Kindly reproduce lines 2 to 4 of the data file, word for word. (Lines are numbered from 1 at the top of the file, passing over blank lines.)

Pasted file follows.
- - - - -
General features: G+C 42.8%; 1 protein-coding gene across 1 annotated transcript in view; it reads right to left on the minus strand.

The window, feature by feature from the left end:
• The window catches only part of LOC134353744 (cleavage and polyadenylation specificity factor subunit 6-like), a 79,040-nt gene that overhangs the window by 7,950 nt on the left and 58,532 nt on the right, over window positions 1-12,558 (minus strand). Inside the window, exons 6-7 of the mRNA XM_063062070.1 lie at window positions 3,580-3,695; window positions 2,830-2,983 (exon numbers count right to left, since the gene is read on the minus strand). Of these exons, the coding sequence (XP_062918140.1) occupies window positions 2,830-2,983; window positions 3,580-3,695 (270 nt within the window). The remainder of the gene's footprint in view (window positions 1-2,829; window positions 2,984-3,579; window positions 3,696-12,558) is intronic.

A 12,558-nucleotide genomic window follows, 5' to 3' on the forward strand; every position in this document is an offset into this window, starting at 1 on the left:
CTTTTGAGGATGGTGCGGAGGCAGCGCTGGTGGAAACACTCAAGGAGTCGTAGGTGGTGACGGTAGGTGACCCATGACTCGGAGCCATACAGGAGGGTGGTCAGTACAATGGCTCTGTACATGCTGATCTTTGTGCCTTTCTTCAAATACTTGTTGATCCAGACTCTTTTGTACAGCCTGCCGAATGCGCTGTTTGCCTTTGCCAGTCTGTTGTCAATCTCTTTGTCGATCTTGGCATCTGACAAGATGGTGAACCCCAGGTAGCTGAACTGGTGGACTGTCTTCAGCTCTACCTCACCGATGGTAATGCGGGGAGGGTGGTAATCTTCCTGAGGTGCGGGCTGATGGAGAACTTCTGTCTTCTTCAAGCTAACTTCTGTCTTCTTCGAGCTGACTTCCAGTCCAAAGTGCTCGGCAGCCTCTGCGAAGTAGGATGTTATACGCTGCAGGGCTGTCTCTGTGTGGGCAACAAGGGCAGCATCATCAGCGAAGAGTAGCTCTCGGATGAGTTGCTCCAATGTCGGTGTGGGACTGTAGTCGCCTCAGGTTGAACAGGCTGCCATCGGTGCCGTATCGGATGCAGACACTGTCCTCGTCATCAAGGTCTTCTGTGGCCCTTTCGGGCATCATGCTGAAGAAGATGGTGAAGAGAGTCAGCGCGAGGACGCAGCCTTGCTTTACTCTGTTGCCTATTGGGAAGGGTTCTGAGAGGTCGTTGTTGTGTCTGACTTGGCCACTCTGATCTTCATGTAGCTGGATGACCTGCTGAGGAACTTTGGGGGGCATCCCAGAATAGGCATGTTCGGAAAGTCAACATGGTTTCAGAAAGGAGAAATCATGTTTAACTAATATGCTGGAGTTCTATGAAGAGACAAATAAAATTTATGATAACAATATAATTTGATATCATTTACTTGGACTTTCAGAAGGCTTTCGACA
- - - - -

The window, feature by feature from the left end:
• The window catches only part of LOC134353744 (cleavage and polyadenylation specificity factor subunit 6-like), a 79,040-nt gene that overhangs the window by 7,950 nt on the left and 58,532 nt on the right, over window positions 1-12,558 (minus strand). Inside the window, exons 6-7 of the mRNA XM_063062070.1 lie at window positions 3,580-3,695; window positions 2,830-2,983 (exon numbers count right to left, since the gene is read on the minus strand). Of these exons, the coding sequence (XP_062918140.1) occupies window positions 2,830-2,983; window positions 3,580-3,695 (270 nt within the window). The remainder of the gene's footprint in view (window positions 1-2,829; window positions 2,984-3,579; window positions 3,696-12,558) is intronic.

A 12,558-nucleotide genomic window follows, 5' to 3' on the forward strand; every position in this document is an offset into this window, starting at 1 on the left: